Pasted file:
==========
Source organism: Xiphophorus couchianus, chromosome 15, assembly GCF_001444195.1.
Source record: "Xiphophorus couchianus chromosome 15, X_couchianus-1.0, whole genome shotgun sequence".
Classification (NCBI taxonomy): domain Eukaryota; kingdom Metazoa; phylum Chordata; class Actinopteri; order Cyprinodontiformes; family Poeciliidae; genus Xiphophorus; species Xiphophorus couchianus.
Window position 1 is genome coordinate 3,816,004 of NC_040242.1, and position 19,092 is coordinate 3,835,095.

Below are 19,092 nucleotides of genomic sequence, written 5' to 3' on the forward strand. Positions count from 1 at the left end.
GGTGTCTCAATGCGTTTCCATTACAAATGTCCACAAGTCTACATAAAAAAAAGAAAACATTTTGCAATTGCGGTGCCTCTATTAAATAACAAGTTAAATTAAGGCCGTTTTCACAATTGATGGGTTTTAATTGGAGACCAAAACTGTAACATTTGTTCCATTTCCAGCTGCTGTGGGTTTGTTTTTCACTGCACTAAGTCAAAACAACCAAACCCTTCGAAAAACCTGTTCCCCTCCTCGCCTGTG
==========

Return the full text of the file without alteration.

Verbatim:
Source organism: Xiphophorus couchianus, chromosome 15, assembly GCF_001444195.1.
Source record: "Xiphophorus couchianus chromosome 15, X_couchianus-1.0, whole genome shotgun sequence".
Classification (NCBI taxonomy): domain Eukaryota; kingdom Metazoa; phylum Chordata; class Actinopteri; order Cyprinodontiformes; family Poeciliidae; genus Xiphophorus; species Xiphophorus couchianus.
Window position 1 is genome coordinate 3,816,004 of NC_040242.1, and position 19,092 is coordinate 3,835,095.

Below are 19,092 nucleotides of genomic sequence, written 5' to 3' on the forward strand. Positions count from 1 at the left end.
GGTGTCTCAATGCGTTTCCATTACAAATGTCCACAAGTCTACATAAAAAAAAGAAAACATTTTGCAATTGCGGTGCCTCTATTAAATAACAAGTTAAATTAAGGCCGTTTTCACAATTGATGGGTTTTAATTGGAGACCAAAACTGTAACATTTGTTCCATTTCCAGCTGCTGTGGGTTTGTTTTTCACTGCACTAAGTCAAAACAACCAAACCCTTCGAAAAACCTGTTCCCCTCCTCGCCTGTG